PurposeThe purpose of this paper is to document the wage effects associated with sexual orientation and to examine whether the wage gap has improved following recent institutional changes which favour sexual minorities.Design/methodology/approachOrdinary least squares and quantile regressions are estimated using Australian data for 2010–2012 and 2015–2017, with the analysis disaggregated by sector of employment. Blinder–Oaxaca decompositions are used to quantify unexplained wage gaps.FindingsRelative to heterosexual men, in 2015–2017 gay men in the public and private sectors had wages which were equivalent to heterosexual men at all points in the wage distribution. In the private sector: highly skilled lesbians experienced a wage penalty of 13 per cent; low-skilled bisexual women faced a penalty of 11 per cent, as did bisexual men at the median (8 per cent penalty). In the public sector low-skilled lesbians and low-skilled bisexual women significant experienced wage premiums. Between 2010–2012 and 2015–2017 the pay position of highly skilled gay men has significantly improved with the convergence driven by favourable wage (rather than composition) effects.Practical implicationsThe results provide important benchmarks against which the treatment of sexual minorities may be monitored.Originality/valueThe analysis of the sexual minority wage gaps by sector and position on the wage distribution and insight into the effect of institutions on the wages of sexual minorities.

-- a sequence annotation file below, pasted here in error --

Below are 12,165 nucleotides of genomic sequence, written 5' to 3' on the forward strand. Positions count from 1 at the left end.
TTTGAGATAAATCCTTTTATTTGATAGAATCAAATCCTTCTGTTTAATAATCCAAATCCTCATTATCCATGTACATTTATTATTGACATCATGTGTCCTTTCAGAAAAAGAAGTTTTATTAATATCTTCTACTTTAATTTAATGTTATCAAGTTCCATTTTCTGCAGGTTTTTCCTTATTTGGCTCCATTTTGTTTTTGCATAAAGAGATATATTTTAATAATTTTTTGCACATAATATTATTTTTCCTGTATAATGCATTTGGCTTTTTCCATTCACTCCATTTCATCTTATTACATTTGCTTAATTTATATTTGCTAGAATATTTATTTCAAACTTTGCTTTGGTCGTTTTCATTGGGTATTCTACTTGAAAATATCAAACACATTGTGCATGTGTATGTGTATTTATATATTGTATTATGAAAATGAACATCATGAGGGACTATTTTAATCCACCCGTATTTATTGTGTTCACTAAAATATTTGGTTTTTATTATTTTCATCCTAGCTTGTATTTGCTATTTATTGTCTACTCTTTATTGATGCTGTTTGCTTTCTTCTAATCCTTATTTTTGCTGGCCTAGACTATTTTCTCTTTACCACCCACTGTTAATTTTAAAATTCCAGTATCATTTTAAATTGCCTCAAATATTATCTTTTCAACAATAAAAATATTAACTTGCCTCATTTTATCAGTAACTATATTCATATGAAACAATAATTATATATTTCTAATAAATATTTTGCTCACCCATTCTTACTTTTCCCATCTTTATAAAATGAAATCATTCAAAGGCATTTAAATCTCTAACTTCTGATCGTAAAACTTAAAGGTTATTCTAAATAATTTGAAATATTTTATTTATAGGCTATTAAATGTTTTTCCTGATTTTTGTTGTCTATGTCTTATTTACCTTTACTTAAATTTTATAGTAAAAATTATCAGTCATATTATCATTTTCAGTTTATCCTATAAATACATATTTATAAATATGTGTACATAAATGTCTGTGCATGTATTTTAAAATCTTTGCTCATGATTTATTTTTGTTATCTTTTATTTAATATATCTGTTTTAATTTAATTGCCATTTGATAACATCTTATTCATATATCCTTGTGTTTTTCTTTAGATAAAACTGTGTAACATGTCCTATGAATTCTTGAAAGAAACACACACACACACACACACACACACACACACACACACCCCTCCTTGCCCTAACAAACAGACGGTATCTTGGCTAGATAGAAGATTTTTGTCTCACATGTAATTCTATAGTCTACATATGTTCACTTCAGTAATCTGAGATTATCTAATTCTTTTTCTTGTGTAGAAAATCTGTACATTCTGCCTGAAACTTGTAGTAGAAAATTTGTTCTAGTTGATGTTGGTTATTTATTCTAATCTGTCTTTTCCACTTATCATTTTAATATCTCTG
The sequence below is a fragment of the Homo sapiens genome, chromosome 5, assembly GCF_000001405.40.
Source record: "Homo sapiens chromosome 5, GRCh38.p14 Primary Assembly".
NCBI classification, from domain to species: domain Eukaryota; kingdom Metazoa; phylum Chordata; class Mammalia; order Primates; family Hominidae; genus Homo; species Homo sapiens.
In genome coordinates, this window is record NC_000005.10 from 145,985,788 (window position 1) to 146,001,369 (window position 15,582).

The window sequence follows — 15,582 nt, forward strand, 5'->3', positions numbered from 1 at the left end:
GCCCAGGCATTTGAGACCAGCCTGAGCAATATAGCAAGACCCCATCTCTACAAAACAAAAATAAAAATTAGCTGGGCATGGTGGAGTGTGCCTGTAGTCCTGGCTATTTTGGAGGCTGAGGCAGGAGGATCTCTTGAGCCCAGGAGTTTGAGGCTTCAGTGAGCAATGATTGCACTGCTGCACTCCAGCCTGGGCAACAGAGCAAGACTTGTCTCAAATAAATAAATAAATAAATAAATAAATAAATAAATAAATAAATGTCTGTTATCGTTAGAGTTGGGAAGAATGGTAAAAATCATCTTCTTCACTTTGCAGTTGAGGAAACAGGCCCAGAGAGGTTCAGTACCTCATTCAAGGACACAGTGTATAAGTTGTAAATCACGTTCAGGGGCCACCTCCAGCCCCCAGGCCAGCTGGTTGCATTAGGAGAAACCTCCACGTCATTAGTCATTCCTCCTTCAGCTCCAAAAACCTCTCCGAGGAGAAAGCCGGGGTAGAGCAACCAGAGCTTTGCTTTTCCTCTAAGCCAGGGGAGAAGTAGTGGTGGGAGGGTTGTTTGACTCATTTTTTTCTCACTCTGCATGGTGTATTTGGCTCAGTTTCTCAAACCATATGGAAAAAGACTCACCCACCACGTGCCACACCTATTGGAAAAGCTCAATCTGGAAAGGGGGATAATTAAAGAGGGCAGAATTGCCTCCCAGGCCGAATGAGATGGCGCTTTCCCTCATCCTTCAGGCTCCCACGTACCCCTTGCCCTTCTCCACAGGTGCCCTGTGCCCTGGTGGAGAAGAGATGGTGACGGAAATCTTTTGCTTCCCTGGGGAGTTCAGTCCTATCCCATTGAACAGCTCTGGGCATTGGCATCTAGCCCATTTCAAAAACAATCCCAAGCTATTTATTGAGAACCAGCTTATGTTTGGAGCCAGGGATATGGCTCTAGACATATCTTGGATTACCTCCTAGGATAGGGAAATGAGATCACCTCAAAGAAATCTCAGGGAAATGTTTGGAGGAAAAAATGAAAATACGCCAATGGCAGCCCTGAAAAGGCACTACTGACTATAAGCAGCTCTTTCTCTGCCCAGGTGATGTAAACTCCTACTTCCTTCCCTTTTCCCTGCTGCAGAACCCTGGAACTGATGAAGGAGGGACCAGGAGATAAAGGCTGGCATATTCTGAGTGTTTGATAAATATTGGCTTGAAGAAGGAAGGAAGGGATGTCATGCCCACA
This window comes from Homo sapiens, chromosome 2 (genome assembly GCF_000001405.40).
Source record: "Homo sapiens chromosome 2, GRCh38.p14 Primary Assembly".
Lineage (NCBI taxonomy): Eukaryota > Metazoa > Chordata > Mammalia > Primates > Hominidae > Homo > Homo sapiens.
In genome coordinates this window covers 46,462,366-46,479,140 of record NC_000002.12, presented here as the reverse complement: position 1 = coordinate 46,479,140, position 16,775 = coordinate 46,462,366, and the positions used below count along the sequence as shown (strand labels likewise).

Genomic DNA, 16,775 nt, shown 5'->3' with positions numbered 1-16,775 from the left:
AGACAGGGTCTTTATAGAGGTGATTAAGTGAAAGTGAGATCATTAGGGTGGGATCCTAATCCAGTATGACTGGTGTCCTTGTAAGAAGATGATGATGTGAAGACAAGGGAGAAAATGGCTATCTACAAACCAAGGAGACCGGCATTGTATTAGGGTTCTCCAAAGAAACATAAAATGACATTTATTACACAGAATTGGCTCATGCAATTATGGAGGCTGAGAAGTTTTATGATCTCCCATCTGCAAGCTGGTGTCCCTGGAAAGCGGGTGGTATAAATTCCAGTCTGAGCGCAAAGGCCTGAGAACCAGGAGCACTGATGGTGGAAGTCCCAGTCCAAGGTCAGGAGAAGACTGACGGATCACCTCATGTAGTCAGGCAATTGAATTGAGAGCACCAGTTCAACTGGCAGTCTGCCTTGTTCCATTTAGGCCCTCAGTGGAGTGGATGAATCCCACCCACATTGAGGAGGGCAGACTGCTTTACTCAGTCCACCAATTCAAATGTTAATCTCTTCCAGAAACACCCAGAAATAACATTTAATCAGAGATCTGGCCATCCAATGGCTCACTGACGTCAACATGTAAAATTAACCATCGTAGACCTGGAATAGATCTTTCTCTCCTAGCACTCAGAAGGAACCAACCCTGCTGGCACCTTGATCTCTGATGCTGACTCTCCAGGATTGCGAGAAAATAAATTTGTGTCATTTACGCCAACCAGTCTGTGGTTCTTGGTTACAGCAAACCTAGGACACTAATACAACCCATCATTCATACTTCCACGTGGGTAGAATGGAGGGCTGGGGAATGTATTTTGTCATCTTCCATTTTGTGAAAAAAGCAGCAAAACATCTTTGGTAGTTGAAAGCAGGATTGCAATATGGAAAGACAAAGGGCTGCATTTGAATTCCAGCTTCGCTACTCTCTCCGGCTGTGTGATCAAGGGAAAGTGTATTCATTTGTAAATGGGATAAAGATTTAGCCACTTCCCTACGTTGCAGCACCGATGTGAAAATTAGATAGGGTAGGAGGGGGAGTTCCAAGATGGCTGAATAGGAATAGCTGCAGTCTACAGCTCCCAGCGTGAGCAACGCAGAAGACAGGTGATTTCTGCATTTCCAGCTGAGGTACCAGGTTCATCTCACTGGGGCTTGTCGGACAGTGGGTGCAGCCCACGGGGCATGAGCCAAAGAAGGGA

International Journal of Manpower – Emerald Publishing
Published: Jul 19, 2019
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